Mindfulness For Children

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By Brenda Williams

This article provides great tips for practising mindfulness in your setting!


Most of us have practised mindfulness at some time without realising it. It is simply a matter of engaging in the moment. This could be a moment of awareness such as watching the sunset over the sea; finding the first spring snowdrops peeping through snow; noticing the pattern formed by autumn leaves on the ground or looking upwards through the remaining leaves, highlighted by a background of a blue sky. Sometimes it can be a painting or an object which catches our attention and absorbs us totally.

However, there is now a growing awareness of the benefits of such mindfulness to relax our mind and body, easing stress, or creating feelings of happiness and joy. Observations of children, at home or in school, often show us their capability to be engrossed in an activity, such as reading, colouring and creating. Engaging and developing this ability in children will help them to pay further attention to mindfulness and improve their capacity for attentiveness, self-awareness, thoughtful attitudes to others and the curiosity to explore the world around them.

How we create a sense of well being

Endorphins are the chemicals of our brain that can induce a sense of joy. They are created whenever we experience delight in an achievement; sense wonder at a beautiful scene; feel the warmth of friendship; experience or remember happy moments.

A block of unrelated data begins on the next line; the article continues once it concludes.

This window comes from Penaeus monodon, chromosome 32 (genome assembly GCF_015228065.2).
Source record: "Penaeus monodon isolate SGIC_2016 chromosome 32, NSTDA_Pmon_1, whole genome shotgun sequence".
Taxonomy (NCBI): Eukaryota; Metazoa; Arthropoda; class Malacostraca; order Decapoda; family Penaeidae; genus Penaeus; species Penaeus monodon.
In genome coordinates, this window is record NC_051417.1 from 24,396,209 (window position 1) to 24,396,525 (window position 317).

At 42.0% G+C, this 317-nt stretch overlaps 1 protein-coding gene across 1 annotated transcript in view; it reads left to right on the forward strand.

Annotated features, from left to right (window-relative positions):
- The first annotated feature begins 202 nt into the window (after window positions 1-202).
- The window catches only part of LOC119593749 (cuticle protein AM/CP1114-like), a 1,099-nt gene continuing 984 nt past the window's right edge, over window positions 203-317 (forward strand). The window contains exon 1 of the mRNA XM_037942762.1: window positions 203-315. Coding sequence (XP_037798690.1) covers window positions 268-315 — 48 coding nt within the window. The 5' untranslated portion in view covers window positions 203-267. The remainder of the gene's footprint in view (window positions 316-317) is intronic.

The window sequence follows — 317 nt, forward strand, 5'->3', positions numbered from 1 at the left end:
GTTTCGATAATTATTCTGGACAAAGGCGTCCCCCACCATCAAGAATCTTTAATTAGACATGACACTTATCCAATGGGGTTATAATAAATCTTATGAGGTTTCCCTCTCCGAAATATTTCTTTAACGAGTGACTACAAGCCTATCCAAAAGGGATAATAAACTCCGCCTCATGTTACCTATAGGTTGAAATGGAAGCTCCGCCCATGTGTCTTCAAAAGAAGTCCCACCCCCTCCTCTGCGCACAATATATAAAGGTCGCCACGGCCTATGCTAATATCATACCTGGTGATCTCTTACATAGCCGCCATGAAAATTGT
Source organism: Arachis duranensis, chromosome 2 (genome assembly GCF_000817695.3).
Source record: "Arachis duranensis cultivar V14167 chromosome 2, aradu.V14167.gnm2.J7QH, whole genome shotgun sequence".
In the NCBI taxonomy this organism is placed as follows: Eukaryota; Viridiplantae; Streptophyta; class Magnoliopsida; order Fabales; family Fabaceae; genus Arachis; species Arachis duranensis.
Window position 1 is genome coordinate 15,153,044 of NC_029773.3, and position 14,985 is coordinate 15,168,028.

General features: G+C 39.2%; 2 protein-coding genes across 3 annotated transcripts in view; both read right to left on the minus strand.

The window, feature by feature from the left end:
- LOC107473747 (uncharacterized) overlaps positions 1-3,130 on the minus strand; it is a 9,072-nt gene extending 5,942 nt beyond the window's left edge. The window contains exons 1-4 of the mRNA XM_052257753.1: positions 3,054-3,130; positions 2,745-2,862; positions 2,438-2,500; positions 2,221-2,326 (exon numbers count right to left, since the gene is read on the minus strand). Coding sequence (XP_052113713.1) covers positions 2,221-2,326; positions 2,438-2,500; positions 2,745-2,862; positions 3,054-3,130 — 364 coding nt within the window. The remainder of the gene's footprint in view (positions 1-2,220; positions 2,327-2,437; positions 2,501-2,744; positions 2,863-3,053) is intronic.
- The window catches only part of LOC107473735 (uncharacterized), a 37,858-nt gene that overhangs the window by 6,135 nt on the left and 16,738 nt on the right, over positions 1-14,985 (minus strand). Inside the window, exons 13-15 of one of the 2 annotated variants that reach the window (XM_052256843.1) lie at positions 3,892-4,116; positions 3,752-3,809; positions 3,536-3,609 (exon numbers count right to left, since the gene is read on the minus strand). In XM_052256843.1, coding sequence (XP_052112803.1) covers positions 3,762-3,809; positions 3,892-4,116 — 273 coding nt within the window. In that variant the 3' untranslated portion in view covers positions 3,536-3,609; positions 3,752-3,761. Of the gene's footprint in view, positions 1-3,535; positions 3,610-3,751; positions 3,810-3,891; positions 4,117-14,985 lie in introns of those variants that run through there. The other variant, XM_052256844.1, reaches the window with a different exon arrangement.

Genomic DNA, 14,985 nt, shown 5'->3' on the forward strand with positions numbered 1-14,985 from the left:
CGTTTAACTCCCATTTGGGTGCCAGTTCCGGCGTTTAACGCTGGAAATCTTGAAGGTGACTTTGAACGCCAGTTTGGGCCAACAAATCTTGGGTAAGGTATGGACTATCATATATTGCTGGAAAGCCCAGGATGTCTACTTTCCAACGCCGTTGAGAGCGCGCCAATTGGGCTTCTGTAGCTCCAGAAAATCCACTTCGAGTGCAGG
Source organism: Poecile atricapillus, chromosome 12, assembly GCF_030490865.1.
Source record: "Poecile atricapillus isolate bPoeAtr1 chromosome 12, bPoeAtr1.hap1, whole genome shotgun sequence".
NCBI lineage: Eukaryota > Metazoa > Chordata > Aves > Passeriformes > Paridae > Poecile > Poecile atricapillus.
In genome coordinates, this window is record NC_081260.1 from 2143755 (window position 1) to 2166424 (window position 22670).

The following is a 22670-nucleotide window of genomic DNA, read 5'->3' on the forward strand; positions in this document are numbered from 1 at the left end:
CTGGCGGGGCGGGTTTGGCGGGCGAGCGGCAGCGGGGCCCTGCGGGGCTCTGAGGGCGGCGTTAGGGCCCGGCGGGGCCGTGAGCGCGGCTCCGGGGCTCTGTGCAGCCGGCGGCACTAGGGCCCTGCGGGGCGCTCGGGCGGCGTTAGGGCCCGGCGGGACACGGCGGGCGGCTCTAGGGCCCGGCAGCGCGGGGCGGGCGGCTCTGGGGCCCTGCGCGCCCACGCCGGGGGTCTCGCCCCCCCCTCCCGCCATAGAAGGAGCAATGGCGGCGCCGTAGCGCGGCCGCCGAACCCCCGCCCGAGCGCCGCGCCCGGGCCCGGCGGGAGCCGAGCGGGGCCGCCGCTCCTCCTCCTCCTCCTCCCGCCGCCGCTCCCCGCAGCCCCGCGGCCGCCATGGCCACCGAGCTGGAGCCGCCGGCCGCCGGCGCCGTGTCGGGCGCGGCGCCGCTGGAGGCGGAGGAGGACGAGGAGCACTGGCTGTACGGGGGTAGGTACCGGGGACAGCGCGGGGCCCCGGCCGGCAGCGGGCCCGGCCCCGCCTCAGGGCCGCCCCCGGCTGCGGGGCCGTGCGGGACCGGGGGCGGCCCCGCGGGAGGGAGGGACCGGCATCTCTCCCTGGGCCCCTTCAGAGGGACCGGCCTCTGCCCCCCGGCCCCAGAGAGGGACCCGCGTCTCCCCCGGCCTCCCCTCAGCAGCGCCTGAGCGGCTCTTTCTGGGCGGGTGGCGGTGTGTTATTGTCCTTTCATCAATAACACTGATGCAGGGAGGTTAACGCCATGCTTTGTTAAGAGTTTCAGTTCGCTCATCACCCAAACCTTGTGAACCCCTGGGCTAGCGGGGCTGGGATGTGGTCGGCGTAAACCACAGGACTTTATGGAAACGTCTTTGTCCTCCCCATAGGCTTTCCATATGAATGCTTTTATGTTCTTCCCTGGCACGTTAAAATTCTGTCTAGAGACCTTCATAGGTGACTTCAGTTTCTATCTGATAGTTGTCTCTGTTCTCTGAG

Everything that makes me smile
Start by talking to children about the best parts of your own day, describe the things from waking in the morning until going to bed at night that make you feel happy, give you pleasure or just ‘put a smile on your face’. Encourage children to do the same.

Pleasure through our senses
Read the poem Everything That Makes Me Smile , and discuss how it describes many things related to our five senses that can make us smile. Point out that the last couplet refers to the happiness that a sense of achievement can bring.

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  1. Philippa Plummer
    on 11 April 2018

    If only ...

    I'm in total agreement with the thinking behind this article, but find it sad that nowadays time has to be 'allocated' for mindfulness. As an ex teacher who now tutors children I find it alarming that the creativity, joyfulness and curiosity of children has been sacrificed and marginalised in favour of constant testing and a rigid too heavy curriculum that is leaving many children with low self esteem and confidence from an early age. Believe me, I encounter many on a regular basis. While I am glad to be out of the system I long for present day teachers to be able to teach a creative, engaging curriculum all the time, not just in designated mindfulness sessions.

    4out of 5